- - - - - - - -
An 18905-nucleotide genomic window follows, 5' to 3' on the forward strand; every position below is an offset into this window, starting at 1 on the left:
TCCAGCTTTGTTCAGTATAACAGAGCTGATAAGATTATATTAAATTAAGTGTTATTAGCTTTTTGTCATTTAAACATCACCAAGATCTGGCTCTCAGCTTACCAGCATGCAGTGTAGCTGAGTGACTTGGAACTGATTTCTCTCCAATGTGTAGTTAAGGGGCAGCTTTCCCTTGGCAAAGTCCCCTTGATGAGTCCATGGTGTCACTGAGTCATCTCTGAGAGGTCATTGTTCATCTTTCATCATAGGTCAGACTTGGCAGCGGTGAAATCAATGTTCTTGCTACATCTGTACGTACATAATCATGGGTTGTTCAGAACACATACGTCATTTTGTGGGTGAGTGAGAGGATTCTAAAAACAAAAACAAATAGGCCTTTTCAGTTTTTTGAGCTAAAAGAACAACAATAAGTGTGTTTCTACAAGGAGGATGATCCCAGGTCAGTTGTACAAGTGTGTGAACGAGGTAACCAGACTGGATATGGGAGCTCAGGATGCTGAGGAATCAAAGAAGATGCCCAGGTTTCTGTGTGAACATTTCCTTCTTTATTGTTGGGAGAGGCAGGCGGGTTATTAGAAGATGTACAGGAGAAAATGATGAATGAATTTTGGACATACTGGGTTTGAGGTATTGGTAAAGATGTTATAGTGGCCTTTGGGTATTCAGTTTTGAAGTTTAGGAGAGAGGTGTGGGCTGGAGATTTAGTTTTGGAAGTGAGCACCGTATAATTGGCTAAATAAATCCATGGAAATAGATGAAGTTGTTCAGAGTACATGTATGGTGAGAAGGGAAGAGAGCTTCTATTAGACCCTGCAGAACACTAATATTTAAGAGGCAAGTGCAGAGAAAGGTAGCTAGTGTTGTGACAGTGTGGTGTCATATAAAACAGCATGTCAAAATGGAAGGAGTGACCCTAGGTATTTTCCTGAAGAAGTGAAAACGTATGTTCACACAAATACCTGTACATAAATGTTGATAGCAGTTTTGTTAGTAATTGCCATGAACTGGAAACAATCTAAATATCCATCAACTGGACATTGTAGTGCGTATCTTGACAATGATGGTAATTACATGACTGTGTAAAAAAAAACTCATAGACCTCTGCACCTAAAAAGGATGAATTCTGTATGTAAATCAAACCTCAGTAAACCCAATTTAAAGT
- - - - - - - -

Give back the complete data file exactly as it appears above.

An 18905-nucleotide genomic window follows, 5' to 3' on the forward strand; every position below is an offset into this window, starting at 1 on the left:
TCCAGCTTTGTTCAGTATAACAGAGCTGATAAGATTATATTAAATTAAGTGTTATTAGCTTTTTGTCATTTAAACATCACCAAGATCTGGCTCTCAGCTTACCAGCATGCAGTGTAGCTGAGTGACTTGGAACTGATTTCTCTCCAATGTGTAGTTAAGGGGCAGCTTTCCCTTGGCAAAGTCCCCTTGATGAGTCCATGGTGTCACTGAGTCATCTCTGAGAGGTCATTGTTCATCTTTCATCATAGGTCAGACTTGGCAGCGGTGAAATCAATGTTCTTGCTACATCTGTACGTACATAATCATGGGTTGTTCAGAACACATACGTCATTTTGTGGGTGAGTGAGAGGATTCTAAAAACAAAAACAAATAGGCCTTTTCAGTTTTTTGAGCTAAAAGAACAACAATAAGTGTGTTTCTACAAGGAGGATGATCCCAGGTCAGTTGTACAAGTGTGTGAACGAGGTAACCAGACTGGATATGGGAGCTCAGGATGCTGAGGAATCAAAGAAGATGCCCAGGTTTCTGTGTGAACATTTCCTTCTTTATTGTTGGGAGAGGCAGGCGGGTTATTAGAAGATGTACAGGAGAAAATGATGAATGAATTTTGGACATACTGGGTTTGAGGTATTGGTAAAGATGTTATAGTGGCCTTTGGGTATTCAGTTTTGAAGTTTAGGAGAGAGGTGTGGGCTGGAGATTTAGTTTTGGAAGTGAGCACCGTATAATTGGCTAAATAAATCCATGGAAATAGATGAAGTTGTTCAGAGTACATGTATGGTGAGAAGGGAAGAGAGCTTCTATTAGACCCTGCAGAACACTAATATTTAAGAGGCAAGTGCAGAGAAAGGTAGCTAGTGTTGTGACAGTGTGGTGTCATATAAAACAGCATGTCAAAATGGAAGGAGTGACCCTAGGTATTTTCCTGAAGAAGTGAAAACGTATGTTCACACAAATACCTGTACATAAATGTTGATAGCAGTTTTGTTAGTAATTGCCATGAACTGGAAACAATCTAAATATCCATCAACTGGACATTGTAGTGCGTATCTTGACAATGATGGTAATTACATGACTGTGTAAAAAAAAACTCATAGACCTCTGCACCTAAAAAGGATGAATTCTGTATGTAAATCAAACCTCAGTAAACCCAATTTAAAGT